Crop farmers are being asked to be wary of black-grass, after the invasive weed was found growing in mid-Canterbury.
Federated Farmers said an outbreak had been discovered on three farms in the region last month.
Its arable group chairman, Guy Wigley, said it was likely the weed had come from a consignment of ryegrass imported in 2007.
He said farmers and the Ministry for Primary Industries had been working to clear the weed, which could be difficult to contain once it spread.
"All the plants that have been found to date have been removed from the properties and destroyed.
"The affected areas have also had herbicide put over them to make doubly sure that there's no risk of those plants showing up again and there will be ongoing monitoring of the identified fields and those in the wider area to make sure there's no more plants."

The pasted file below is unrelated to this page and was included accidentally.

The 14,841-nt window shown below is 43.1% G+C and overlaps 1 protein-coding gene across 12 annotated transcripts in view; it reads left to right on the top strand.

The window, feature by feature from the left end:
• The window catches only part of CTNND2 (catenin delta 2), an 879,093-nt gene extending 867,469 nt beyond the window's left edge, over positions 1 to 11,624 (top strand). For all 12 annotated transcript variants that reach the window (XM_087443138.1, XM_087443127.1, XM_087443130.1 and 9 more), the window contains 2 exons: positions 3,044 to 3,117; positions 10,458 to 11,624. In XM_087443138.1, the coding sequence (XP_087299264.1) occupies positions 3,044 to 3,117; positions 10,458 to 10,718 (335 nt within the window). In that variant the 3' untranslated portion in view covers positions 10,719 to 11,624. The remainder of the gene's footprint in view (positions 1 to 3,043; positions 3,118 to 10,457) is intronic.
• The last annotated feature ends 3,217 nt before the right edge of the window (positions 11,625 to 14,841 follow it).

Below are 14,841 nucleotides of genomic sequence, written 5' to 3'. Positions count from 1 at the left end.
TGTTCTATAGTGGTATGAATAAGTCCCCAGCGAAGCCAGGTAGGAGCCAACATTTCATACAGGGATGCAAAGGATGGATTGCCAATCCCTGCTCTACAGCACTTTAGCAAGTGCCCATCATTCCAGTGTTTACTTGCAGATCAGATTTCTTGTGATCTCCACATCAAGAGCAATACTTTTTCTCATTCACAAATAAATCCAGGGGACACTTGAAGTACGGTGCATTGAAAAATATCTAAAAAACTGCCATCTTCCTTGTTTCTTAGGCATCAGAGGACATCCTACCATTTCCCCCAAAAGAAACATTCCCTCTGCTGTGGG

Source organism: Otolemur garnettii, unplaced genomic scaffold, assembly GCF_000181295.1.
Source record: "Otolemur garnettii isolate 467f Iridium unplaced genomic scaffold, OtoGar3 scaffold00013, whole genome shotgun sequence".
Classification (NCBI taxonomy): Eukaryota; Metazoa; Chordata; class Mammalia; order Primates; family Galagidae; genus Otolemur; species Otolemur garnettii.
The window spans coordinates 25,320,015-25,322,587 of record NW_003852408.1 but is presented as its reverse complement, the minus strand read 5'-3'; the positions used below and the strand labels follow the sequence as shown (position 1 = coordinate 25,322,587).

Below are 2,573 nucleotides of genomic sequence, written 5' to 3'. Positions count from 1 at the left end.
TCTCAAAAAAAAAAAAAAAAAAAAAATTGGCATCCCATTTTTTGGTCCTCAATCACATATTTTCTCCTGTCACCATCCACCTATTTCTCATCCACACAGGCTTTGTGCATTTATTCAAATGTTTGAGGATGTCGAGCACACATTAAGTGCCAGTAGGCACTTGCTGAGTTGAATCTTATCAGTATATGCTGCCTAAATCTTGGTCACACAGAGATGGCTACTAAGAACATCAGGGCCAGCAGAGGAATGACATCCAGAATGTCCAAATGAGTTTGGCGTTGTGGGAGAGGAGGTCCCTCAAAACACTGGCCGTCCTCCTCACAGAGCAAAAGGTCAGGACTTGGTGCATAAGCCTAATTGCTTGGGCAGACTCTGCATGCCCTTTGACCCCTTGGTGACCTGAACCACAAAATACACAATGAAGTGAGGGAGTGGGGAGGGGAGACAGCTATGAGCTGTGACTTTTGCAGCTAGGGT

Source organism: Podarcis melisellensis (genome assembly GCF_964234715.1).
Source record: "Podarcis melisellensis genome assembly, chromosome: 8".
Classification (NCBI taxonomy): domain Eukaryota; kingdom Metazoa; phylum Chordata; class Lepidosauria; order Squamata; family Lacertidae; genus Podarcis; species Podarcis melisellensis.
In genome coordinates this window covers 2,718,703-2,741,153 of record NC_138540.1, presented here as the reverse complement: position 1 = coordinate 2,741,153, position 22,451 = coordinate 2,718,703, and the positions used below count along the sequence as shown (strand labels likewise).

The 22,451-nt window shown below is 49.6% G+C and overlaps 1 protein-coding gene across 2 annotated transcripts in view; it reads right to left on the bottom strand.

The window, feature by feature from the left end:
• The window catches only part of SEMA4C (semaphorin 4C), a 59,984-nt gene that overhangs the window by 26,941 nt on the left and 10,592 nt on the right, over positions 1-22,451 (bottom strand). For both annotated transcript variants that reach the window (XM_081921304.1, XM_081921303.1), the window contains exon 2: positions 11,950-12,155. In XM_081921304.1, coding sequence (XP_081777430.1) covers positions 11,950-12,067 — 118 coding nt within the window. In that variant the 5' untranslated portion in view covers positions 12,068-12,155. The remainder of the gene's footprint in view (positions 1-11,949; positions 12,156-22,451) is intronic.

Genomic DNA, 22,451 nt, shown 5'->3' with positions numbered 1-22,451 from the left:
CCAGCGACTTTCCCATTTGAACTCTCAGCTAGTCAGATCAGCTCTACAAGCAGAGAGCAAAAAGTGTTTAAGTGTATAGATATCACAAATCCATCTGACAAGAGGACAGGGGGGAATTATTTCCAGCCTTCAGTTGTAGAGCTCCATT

Mr Wigley said farmers needed to be vigilant in watching out for the grass, as a larger incursion would be "devastating" for the arable industry.
"In the United Kingdom it has started to develop resistance to herbicides that selectively take it out of wheat crops, so it has become quite difficult to control," he said.
"Grass is a very competitive weed in wheat, so you don't want something like that grass to become widely established because it will restrict or reduce your yields in wheat by 40 or more percent if you get a bad infestation, so it's something we don't want establishing here."